The poet Michael Davitt once remarked, having served Séamus Ennis with a cup of tea in bed one morning, that he had never seen toes as long as those of the great piper, song-collector, folklorist and singer. His fingers, however, were of a length beyond anything I have ever seen, dominated by large, protruding knuckles, reddened where the bones poked. The nail on the fourth finger of his right hand had a deep score, as if from over-cleaning and the right index finger was stained nicotine brown. He wore a gold Claddagh ring and a slim gold watch under white sleeve-cuffs.
He was the most remarkable of men. To have crossed his path as a listener was enriching; to have had him as a mentor was unforgettable. I first saw him of a summer’s day in the Scout Hill in Ennis, Co. Clare, in 1955. He sat in half profile to some forty of us, dressed in a formal grey suit, shirt and tie. Seán Reid sat next to him. Only recently has it dawned on me the great service rendered to the musicians of Clare by Mr Reid, as he was known at that time. It was he who brought the fiddle-player Tommy Potts to Ennis and his house on the Gort Road in Ennis had an open door for any musician who cared to visit. I can remember little of what Séamus Ennis played or said that afternoon, lit by a shaft of late afternoon sun. My musical education up to that point had been conditioned to gymnastics on the accordion. What I do remember is the aura of authority which he spread over our small gathering that day, looking every inch a film star.
The next time I saw him was in O’Donoghue’s bar in Dublin in 1964, dressed in a formal dark-blue pin-stripe suit which had seen better days. He had a slight stoop and when he spoke to you he exuded an air of friendly fatherhood. He was fastidious in everything he did, with a ritual for everything, whether smoking a cigarette, consulting his watch or telling a story. On one occasion, while recording in Peter Hunt’s studio on St Stephen’s Green, Dublin, Peter pressed the talk-back button and politely suggested, that due to some technical matter or other, he wished to re-record the piper’s first piece. Séamus stretched his left arm upwards at a high angle, fingers extended, looked at his watch and said, ‘That’s the way Séamus Ennis played it at 3.30 pm [on whatever date it was] – and that’s the way it’ll stay!’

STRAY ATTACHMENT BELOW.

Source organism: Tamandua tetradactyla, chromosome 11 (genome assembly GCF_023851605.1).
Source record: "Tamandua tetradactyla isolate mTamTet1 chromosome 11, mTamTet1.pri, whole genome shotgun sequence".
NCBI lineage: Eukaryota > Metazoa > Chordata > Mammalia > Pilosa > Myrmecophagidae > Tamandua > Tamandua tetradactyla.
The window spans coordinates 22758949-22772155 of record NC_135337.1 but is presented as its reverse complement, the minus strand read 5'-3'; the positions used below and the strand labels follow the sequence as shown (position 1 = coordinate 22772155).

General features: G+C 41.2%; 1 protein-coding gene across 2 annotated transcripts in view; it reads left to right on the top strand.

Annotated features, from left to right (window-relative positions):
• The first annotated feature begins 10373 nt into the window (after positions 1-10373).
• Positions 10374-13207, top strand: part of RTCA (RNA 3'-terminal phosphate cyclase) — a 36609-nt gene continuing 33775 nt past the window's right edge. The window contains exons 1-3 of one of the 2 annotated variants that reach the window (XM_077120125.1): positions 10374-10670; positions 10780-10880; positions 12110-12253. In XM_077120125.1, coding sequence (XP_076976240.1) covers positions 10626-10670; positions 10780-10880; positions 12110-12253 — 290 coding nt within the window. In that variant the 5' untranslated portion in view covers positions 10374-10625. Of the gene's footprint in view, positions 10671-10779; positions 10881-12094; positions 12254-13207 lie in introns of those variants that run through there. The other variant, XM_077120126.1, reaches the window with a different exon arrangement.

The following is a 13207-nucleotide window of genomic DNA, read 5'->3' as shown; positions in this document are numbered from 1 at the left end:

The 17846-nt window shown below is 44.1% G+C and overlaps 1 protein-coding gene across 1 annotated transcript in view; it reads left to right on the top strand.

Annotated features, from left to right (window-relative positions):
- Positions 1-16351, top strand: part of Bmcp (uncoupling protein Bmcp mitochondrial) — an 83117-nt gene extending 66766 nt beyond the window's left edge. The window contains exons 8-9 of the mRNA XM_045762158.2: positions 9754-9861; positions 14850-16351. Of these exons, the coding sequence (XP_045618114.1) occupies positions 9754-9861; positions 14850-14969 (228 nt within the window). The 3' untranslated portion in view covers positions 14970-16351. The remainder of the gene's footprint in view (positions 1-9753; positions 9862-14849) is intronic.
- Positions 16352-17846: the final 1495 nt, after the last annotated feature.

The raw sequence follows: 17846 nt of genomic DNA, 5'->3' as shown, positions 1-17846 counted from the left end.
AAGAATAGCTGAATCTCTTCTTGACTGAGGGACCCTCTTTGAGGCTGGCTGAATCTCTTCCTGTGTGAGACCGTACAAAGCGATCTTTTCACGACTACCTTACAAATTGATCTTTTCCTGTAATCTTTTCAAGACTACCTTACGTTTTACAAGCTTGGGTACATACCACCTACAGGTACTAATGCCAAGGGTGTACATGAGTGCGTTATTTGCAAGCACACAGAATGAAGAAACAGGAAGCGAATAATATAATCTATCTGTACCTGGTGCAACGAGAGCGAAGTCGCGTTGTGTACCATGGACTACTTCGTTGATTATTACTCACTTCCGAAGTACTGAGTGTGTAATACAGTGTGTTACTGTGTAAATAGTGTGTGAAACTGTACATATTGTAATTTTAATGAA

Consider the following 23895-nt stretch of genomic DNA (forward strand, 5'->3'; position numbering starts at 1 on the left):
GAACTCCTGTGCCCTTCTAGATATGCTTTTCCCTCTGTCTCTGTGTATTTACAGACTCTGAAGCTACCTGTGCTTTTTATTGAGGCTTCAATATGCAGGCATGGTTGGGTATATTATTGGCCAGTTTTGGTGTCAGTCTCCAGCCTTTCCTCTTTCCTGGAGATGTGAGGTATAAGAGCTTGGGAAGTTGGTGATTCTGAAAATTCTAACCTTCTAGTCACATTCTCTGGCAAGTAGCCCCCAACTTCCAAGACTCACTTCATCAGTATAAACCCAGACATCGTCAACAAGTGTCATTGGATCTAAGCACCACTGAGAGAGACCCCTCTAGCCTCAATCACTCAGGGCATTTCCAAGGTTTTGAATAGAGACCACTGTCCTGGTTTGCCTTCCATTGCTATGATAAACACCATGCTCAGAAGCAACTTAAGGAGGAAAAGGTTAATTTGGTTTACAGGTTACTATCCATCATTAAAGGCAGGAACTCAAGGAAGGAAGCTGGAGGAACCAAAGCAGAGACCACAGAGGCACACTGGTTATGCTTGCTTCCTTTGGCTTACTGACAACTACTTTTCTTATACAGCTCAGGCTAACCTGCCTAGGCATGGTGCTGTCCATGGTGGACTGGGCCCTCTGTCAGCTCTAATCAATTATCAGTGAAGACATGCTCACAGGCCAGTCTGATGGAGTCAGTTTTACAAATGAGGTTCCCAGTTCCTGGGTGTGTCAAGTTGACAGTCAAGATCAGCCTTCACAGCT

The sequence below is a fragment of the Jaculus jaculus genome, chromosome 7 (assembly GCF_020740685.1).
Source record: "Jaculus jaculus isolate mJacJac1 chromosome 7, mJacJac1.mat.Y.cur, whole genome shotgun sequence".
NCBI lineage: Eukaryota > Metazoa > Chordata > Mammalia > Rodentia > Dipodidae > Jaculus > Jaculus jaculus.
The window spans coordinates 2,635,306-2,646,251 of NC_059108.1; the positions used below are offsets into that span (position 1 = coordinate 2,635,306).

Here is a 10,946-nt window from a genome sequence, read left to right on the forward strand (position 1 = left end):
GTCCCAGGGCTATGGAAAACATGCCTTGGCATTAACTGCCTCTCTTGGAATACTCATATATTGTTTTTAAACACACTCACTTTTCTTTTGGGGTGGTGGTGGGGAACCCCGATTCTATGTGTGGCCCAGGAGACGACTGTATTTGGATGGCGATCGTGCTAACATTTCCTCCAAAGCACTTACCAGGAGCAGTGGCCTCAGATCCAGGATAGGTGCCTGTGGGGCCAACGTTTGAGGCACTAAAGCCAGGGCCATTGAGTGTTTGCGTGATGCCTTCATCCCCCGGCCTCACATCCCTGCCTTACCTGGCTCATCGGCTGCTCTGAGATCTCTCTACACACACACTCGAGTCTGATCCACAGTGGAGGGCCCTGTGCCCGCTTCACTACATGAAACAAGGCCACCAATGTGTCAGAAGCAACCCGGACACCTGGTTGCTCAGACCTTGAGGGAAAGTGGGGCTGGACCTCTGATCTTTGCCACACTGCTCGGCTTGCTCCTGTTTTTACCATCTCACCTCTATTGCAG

He smoked Gold Leaf cigarettes and I often remarked on his ritual of opening a new packet. He would peel the cellophane wrapper off, roll it into a ball and proceed to wrap it in the silver paper covering the filters. The wrapper would go into his jacket pocket and after inhaling the first puff he would look at the glowing tip and intone a favourite comment such as ‘the game is on’, followed by a single note whistled in a low tone, the note thinning as he exhaled a melodic mixture of air and smoke.